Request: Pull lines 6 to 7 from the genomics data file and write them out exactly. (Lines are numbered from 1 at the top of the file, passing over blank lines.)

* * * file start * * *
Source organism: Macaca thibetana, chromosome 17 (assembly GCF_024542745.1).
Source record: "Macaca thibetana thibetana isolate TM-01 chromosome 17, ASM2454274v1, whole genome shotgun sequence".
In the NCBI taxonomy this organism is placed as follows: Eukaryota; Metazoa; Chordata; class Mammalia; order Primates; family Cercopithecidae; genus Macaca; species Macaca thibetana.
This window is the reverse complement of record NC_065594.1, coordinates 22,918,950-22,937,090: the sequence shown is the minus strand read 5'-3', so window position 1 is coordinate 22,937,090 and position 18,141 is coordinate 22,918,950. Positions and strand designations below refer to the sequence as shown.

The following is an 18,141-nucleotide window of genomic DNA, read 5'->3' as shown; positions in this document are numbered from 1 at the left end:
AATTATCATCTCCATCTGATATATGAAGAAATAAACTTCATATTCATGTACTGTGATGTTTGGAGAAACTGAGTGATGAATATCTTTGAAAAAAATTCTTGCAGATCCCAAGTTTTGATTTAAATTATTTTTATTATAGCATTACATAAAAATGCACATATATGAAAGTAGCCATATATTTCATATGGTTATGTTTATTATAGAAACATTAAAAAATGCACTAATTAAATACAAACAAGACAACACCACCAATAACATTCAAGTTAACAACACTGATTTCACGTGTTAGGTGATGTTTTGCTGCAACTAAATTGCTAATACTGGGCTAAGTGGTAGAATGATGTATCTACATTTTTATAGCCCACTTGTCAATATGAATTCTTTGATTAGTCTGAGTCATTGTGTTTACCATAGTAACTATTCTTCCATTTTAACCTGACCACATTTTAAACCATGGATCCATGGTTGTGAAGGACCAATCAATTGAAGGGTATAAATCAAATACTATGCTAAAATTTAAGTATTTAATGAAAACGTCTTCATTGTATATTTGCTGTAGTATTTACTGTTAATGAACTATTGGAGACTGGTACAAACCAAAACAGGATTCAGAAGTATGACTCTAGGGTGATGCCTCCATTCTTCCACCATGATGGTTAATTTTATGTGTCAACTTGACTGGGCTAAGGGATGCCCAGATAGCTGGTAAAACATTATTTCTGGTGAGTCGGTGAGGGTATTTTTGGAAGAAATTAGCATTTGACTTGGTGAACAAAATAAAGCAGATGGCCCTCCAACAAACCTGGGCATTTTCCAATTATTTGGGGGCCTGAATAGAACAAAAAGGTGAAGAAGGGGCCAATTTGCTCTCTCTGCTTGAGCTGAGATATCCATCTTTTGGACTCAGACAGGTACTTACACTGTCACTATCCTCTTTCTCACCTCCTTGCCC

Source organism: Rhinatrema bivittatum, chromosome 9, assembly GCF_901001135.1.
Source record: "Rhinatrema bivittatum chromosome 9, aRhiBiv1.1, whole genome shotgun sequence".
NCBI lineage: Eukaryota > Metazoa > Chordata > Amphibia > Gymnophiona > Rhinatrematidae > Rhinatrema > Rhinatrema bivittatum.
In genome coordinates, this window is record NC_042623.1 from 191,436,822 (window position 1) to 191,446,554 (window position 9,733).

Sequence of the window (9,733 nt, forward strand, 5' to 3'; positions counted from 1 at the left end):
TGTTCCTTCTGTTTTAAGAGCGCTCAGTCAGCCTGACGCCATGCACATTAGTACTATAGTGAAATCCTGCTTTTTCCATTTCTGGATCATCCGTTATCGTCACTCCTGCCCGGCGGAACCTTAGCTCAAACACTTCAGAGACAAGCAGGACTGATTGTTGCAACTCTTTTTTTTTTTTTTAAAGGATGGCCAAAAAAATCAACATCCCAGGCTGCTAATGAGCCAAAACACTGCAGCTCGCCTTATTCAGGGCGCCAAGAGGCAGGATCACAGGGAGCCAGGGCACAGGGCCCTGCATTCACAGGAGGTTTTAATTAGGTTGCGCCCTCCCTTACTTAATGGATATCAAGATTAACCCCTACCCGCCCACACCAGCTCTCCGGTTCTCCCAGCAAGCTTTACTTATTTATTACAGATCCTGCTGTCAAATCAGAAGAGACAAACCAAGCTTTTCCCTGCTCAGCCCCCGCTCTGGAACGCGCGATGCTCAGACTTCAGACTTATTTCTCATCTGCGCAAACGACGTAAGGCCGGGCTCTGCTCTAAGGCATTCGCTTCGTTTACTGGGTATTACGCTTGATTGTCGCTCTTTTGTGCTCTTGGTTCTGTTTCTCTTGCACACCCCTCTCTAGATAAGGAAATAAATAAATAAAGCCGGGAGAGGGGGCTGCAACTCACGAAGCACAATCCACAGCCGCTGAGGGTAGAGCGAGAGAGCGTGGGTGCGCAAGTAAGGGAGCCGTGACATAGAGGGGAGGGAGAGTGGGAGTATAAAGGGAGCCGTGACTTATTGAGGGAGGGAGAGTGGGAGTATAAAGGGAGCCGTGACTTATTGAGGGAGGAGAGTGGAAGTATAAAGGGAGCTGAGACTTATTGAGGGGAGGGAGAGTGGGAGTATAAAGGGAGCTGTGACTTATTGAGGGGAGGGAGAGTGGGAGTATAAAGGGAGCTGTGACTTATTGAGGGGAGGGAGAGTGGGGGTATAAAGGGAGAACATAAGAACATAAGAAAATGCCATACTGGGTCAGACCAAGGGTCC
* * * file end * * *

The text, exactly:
AATTATCATCTCCATCTGATATATGAAGAAATAAACTTCATATTCATGTACTGTGATGTTTGGAGAAACTGAGTGATGAATATCTTTGAAAAAAATTCTTGCAGATCCCAAGTTTTGATTTAAATTATTTTTATTATAGCATTACATAAAAATGCACATATATGAAAGTAGCCATATATTTCATATGGTTATGTTTATTATAGAAACATTAAAAAATGCACTAATTAAATACAAACAAGACAACACCACCAATAACATTCAAGTTAACAACACTGATTTCACGTGTTAGGTGATGTTTTGCTGCAACTAAATTGCTAATACTGGGCTAAGTGGTAGAATGATGTATCTACATTTTTATAGCCCACTTGTCAATATGAATTCTTTGATTAGTCTGAGTCATTGTGTTTACCATAGTAACTATTCTTCCATTTTAACCTGACCACATTTTAAACCATGGATCCATGGTTGTGAAGGACCAATCAATTGAAGGGTATAAATCAAATACTATGCTAAAATTTAAGTATTTAATGAAAACGTCTTCATTGTATATTTGCTGTAGTATTTACTGTTAATGAACTATTGGAGACTGGTACAAACCAAAACAGGATTCAGAAGTATGACTCTAGGGTGATGCCTCCATTCTTCCACCATGATGGTTAATTTTATGTGTCAACTTGACTGGGCTAAGGGATGCCCAGATAGCTGGTAAAACATTATTTCTGGTGAGTCGGTGAGGGTATTTTTGGAAGAAATTAGCATTTGACTTGGTGAACAAAATAAAGCAGATGGCCCTCCAACAAACCTGGGCATTTTCCAATTATTTGGGGGCCTGAATAGAACAAAAAGGTGAAGAAGGGGCCAATTTGCTCTCTCTGCTTGAGCTGAGATATCCATCTTTTGGACTCAGACAGGTACTTACACTGTCACTATCCTCTTTCTCACCTCCTTGCCC

Source organism: Rhinatrema bivittatum, chromosome 9, assembly GCF_901001135.1.